While the origins of the words association with the environmental seem to lie in the emergence of the environmental movement of the 70s, Ulrich Grober points out a deeper root. In “A conceptual history of ‘sustainable development’ (Nachhaltigkeit),” he argues that the term actually comes from 18th Century forestry (at the time timber was a key resource with an uncertain future). German nobleman and forester Hans Carl von Carlowitz wrote “’daß es eine continuirliche beständige und nachhal–tende Nutzung gebe,’ (that there would be a continuous, steady and sustained use).” Sadly, Europe no longer has any primeval forest outside of the Białowieża Forest in Poland and Belarus.So it would appear to me that the quest for “sustainability” is older than we commonly recognise, and, thus, so is our failure to achieve it: marking the failure of civilization.


Edit: The 1972 date is surprisingly late, here are some antecedents from 1906 and 1907.

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I think the idea that sustainability only came to have its current meaning in 1972 is frankly ludicrous. Obviously the need for that meaning has increased dramatically in recent decades, but, for example, here's a 1951 report from (then Rhodesian, now Zambian) government which specifically mentions the ecological and economic dimensions of the term. –  FumbleFingers Sep 28 '11 at 21:19
    
@FumbleFingers: your data about 'sustainability' is corroborated by that for 'sustainable. Etymonline seems to be factually wrong about the shorter word. ngram for sustainable growth[](ngrams.googlelabs.com/ngrams/…) gives examples of 'sustainable growth from earlier than the 60's. –  Mitch Sep 28 '11 at 22:56
    
@FumbleFingers The 1972 date is surprisingly late, but please check your report again: there's no mention of Rhodesia and it's from Costa Rica in 1993 (you need to be careful with Google Books' OCR). Anyway, here's a 1906 and 1907 –  Hugo Sep 29 '11 at 9:05
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@Hugo,Mitch: Hmm. My original link was indeed mislabelled. Checking a bit more closely I get the impression sustainable was originally used in respect of law/debate. After WW1 it started to be used of economic development, but I can't actually find anything pre-1972 where it has ecological connotations. If no-one else can, I guess I'll delete my first comment, upvotes notwithstanding. –  FumbleFingers Sep 29 '11 at 14:38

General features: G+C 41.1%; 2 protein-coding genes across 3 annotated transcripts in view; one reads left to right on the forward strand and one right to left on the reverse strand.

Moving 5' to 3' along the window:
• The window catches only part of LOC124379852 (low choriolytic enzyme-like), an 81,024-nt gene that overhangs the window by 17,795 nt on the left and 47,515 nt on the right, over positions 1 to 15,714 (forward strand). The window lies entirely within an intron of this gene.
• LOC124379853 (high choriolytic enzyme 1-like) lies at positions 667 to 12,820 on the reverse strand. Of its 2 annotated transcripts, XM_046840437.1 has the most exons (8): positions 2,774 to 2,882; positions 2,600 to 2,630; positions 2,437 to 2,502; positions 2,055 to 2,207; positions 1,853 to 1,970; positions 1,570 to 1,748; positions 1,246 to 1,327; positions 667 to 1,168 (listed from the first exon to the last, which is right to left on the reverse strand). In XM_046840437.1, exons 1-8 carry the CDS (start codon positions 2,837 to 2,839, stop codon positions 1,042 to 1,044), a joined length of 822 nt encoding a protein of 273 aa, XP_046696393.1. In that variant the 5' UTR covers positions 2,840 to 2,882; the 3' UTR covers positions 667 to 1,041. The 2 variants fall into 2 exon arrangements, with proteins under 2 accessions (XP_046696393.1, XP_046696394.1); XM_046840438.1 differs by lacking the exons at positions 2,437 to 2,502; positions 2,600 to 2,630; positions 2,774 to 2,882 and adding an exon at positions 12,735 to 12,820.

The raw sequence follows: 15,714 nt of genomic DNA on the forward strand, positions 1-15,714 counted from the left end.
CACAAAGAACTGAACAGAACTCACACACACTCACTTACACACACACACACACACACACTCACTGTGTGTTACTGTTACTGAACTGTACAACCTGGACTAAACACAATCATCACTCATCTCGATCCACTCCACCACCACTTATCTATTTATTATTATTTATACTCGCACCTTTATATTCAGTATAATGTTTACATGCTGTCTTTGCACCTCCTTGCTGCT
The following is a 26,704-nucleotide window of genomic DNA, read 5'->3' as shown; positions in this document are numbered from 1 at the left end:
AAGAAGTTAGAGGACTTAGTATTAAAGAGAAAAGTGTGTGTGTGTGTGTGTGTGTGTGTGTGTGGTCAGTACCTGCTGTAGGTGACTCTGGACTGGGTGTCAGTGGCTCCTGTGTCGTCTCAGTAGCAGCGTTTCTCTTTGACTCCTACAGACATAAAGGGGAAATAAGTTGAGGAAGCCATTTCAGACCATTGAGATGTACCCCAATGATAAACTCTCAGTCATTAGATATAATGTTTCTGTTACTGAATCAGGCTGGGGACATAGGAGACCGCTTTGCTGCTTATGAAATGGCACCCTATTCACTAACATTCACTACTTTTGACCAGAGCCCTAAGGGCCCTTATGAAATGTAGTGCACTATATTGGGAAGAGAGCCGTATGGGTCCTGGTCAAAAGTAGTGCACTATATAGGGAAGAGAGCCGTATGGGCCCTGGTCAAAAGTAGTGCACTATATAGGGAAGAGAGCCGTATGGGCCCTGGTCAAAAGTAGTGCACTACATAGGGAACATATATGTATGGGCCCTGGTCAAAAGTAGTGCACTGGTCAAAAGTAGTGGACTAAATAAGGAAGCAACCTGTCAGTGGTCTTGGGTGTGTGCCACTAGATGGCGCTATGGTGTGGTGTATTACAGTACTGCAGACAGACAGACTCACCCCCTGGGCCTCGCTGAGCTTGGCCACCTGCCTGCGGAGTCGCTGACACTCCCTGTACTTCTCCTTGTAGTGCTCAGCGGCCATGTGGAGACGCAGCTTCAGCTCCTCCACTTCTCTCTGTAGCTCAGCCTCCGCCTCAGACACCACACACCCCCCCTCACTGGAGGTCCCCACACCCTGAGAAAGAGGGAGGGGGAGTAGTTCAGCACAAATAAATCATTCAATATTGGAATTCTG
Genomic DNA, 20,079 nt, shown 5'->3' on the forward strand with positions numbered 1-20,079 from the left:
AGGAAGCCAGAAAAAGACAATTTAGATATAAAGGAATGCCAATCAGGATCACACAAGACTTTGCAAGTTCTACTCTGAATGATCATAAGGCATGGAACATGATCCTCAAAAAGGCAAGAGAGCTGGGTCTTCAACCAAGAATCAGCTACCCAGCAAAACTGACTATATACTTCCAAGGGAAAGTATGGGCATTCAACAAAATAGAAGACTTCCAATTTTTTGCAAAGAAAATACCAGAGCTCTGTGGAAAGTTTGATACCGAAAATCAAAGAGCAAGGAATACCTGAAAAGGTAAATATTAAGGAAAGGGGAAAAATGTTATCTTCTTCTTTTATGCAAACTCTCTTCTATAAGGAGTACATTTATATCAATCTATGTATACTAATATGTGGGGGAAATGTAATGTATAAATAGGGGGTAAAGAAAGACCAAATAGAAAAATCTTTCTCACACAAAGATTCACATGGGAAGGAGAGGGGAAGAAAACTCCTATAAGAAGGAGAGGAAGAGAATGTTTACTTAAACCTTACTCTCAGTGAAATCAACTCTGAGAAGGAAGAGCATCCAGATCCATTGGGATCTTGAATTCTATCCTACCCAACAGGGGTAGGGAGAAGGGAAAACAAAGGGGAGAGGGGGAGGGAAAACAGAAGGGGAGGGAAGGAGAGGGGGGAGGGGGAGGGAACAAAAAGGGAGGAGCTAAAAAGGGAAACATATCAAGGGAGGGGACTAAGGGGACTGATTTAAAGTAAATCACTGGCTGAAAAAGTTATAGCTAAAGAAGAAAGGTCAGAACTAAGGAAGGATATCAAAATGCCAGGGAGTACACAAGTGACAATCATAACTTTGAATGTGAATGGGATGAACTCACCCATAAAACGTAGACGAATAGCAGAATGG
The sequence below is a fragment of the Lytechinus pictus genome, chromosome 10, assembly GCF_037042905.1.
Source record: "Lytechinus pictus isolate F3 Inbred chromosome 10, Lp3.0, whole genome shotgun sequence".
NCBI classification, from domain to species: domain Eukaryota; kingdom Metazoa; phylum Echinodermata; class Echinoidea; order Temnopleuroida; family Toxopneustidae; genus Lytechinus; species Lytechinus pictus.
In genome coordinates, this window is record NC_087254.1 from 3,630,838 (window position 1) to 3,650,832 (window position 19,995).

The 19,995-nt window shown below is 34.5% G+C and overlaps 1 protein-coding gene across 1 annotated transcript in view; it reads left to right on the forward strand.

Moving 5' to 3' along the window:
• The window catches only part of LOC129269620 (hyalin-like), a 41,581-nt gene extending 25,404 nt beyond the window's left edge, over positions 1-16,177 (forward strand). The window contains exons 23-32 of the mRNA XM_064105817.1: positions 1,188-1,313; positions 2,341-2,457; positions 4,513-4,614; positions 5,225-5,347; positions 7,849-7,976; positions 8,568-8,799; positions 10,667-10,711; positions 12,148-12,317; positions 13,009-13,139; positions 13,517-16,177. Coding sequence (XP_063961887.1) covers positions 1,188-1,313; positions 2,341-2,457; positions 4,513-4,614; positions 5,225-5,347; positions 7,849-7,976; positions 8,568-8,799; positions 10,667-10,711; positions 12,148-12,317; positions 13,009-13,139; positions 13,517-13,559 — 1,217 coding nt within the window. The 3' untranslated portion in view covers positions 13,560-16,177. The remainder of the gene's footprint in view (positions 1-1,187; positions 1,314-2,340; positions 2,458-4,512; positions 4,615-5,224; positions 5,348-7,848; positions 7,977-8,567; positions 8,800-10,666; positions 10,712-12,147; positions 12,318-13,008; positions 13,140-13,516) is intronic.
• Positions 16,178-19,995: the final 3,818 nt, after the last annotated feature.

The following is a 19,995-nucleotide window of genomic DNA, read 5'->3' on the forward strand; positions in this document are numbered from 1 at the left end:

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From a cursory perusal of on-line thesauruses, it looks like there are no instances of alternates for the word 'sustainability'.

For 'sustainable' there are a number of synonyms, but still none that really match the meaning of 'sustainable'. However, any kind of proposed synonym should work as the beginning of a keyword, historical search. I suggest

  • maintainable
  • endurable
  • supportable
  • manageable

in that order of 'closeness'.

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I venture to suggest that prior to the last few decades, the need for any such term was largely unrecognised. Even today there will be huge variations between what different people think are truly sustainable practices. That's partly why politicians and admen like these sort of words - they know that nearly everyone thinks they represent "good things", but the words are sufficiently vague that they can be used almost freely without getting tied down by precise definitions and commitments. –  FumbleFingers Sep 28 '11 at 21:25
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Historically, it was once self-identified conservatives who cared about conserving the environment. (The words do not overlap by accident.) A conservative approach or a conservationist approach was the contemporary equivalent as far as I can tell. The conservation movement was a global phenomenon that Wikipedia, at least, traces to seventeenth-century France and Prussia.